“Wind, waves, currents—any of these weather forces can exert a force on the platform and get it to try to change its position from where it is now,” Robert said. Operators need to offset this by changing tension in the mooring fines.
“Say they want to stay in the same place, but a big storm is coming,” he added. “The software simulates the storm and shows operators how the platform will be repositioned if nothing changes. Operators use that information to adjust the mooring lines so the storm doesn’t severely affect the position.”
Software also plays a role in positioning the risers. They must be located in such a way as to allow them to remain standing against the force of the waves in deep waters. For this, platform designers use a pipe stress analysis program that helps them decide how to best locate pipes.
“Ever try to hold a beach ball underwater?” asked Richard Ay, vice president of Coade in Houston, which provides pipe stress analysis software. “That’s called buoyancy, which also needs to be considered when deciding how to position pipes underwater.”
Pipe stress analysis software is used in any industry where pipe positioning is not only key to operation but is critical to protect life. For instance, if strong waves should overwhelm the pipes that carry oil and natural gas and cause them to rupture, a poisonous substance is released into the atmosphere, Ay said.
But other systems, such as a steam system, aren’t dangerous to the environment, he said. “Still, a steam system is considered a critical high-pressure piping system because if it failed, it could take out a building.”
Pipe stress analysis programs are also used in breweries and in the food processing industry, where substances are transported from one location to another via piping.
“The software operator has to determine the loads applied to the piping system, and that would include addressing things like wave and current theories. These can be addressed within the software,” Ay said. “Once the loads are determined, the effects can be computed and the decision is then made about whether the system design is okay.”
The wave theory used in undersea pipe stress analysis is similar to force-of-wind theory used in aboveground plants that use pipes, he added.
“It’s a little more difficult with wave theory, because wave theories are based on the height of the wave, the depth of the water, and the current where you are,” he said. “But once you’ve determined the waves and how they correlate with the wind, you can apply that force to each piece of pipe. The pieces of pipes are essentially risers that change in diameter as they go up through the water. You can see what the force would be on each part of the pipe, and you put that together to determine the complete load.”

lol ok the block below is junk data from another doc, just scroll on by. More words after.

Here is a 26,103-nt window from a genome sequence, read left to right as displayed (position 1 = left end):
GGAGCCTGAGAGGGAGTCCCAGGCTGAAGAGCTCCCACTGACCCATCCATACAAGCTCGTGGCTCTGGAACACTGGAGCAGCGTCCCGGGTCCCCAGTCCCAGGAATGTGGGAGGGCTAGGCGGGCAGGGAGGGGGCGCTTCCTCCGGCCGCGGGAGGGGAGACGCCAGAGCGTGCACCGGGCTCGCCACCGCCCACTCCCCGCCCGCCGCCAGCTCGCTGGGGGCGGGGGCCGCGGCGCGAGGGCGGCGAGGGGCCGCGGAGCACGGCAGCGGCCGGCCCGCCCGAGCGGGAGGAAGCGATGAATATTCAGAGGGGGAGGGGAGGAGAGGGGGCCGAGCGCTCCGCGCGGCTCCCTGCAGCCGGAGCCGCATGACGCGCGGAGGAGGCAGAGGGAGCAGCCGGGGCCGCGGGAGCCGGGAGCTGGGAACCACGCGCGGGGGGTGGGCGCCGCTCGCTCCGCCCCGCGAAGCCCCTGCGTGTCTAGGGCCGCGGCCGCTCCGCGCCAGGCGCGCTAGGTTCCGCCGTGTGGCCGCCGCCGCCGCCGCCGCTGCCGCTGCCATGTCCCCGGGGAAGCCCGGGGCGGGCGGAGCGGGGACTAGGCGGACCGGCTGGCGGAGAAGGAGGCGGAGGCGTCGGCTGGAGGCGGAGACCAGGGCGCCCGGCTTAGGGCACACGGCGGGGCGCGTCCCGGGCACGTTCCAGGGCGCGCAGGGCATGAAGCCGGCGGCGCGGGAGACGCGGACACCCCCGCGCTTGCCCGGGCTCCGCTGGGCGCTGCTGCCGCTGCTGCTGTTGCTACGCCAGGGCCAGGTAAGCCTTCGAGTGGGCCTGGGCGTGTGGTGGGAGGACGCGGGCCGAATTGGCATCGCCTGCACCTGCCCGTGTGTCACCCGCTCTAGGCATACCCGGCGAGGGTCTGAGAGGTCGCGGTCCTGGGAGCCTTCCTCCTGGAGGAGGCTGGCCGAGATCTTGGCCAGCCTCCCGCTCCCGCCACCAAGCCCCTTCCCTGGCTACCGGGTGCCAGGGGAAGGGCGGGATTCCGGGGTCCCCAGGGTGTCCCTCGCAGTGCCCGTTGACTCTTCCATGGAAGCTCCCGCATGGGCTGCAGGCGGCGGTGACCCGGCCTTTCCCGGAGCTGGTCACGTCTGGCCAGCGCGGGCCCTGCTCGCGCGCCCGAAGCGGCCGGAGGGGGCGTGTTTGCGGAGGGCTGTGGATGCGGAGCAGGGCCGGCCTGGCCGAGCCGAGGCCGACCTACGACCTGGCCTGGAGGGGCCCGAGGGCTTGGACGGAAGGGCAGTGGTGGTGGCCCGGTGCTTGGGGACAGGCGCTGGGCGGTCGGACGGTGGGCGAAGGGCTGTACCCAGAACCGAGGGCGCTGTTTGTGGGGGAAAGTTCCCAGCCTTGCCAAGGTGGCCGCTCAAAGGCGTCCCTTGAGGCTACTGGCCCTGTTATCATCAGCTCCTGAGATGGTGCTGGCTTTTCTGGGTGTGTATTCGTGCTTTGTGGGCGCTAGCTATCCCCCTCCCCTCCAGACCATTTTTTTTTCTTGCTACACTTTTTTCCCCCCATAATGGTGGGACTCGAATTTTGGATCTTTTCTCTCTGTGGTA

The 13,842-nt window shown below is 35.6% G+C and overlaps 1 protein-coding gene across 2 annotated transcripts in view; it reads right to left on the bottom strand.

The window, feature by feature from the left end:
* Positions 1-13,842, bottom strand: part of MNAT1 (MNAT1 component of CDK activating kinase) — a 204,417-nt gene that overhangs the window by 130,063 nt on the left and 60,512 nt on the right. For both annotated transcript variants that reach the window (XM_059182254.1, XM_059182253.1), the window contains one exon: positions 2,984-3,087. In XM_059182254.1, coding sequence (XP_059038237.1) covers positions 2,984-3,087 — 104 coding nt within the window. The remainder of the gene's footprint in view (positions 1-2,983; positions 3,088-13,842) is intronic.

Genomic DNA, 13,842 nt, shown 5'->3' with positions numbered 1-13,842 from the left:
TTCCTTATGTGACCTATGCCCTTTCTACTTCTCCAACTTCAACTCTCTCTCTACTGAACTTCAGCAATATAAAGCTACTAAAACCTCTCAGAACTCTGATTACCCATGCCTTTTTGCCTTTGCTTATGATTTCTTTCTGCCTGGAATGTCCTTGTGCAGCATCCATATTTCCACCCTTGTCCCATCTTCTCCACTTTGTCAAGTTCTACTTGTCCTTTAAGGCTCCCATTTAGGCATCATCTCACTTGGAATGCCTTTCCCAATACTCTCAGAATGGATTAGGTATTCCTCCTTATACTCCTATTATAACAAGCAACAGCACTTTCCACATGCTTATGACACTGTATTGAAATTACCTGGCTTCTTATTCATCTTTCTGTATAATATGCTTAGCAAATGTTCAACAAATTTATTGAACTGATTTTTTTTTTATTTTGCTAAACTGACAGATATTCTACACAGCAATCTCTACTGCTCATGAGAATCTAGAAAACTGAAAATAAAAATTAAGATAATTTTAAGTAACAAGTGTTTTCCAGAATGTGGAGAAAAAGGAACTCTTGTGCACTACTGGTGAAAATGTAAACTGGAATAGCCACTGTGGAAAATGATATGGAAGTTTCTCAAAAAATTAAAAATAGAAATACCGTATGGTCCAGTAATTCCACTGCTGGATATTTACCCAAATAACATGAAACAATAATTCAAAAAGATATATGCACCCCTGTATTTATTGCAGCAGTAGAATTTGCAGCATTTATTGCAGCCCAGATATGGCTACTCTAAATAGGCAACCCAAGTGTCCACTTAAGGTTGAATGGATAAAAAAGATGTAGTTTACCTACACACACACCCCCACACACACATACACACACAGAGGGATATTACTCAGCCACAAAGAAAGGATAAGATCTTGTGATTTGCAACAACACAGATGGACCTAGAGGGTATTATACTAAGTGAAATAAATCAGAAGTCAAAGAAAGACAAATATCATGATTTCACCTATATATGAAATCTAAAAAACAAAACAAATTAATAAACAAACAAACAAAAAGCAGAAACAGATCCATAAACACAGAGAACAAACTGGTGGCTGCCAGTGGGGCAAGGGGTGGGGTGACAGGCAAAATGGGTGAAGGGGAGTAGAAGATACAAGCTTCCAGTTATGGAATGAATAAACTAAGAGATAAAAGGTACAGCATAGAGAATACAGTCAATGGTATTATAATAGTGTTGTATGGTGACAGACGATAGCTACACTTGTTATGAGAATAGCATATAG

The analysis software doesn’t tell designers where to locate the pipes or how to lay out the system, but it checks a pipe system design to ensure that it falls within certain tolerances, Ay said. If it doesn’t meet requirements, the designers have to change a part of their design.
Piping systems are often designed and laid out in a computer-assisted drawing or modeling program. The plan for the pipes is downloaded from the design system to the analysis program in order for engineers to study the structure and to calculate stresses and loads.
As in other areas of mechanical design, three-dimensional computer modeling is making gains over 2-D design programs. Sharp Design, a Woodbury, N.J., design engineering firm, says it was able to complete design of an off-gas treating unit for a major oil refinery in nine months using a 3-D design program. Mark Gorman, director and project manager at Sharp Design, estimated that the project would have taken 15 months had it been completed using 2-D design techniques.
The project was designed to reduce emissions by blowing off-gas through a caustic solution that reacts with hydrogen sulfide to reduce sulfur emissions believed to cause acid rain. Sharp’s design included two packed towers and a venturi scrubber. Each tower is 24 inches in diameter and 5 feet long.
In using a 3-D model to visualize the project, Sharp used plant design software from Rebis in Walnut Creek, Calif. With the software, the piping engineer begins by defining the number, material, dimensional specifications, and contents of each pipe. The engineer then specifies where he or she would like each piece of equipment to be located. Then, the engineer locates the ends of each piping segment. The 3-D model can graphically show the elevation of each pipe.
Using this third dimension allows the model to be viewed from any view or rotation angle, Gorman said.
An automated feature of the software places a full 3-D pipe in the position the engineer defined. Viewing the design in 3-D made it possible for Sharp Design engineers to find the best placement of pipe nozzles and to evaluate different piping routes at the beginning of the design process, Gorman said. This helped engineers build a model that exists within the extremely tight plant footprint they were to work with, he added.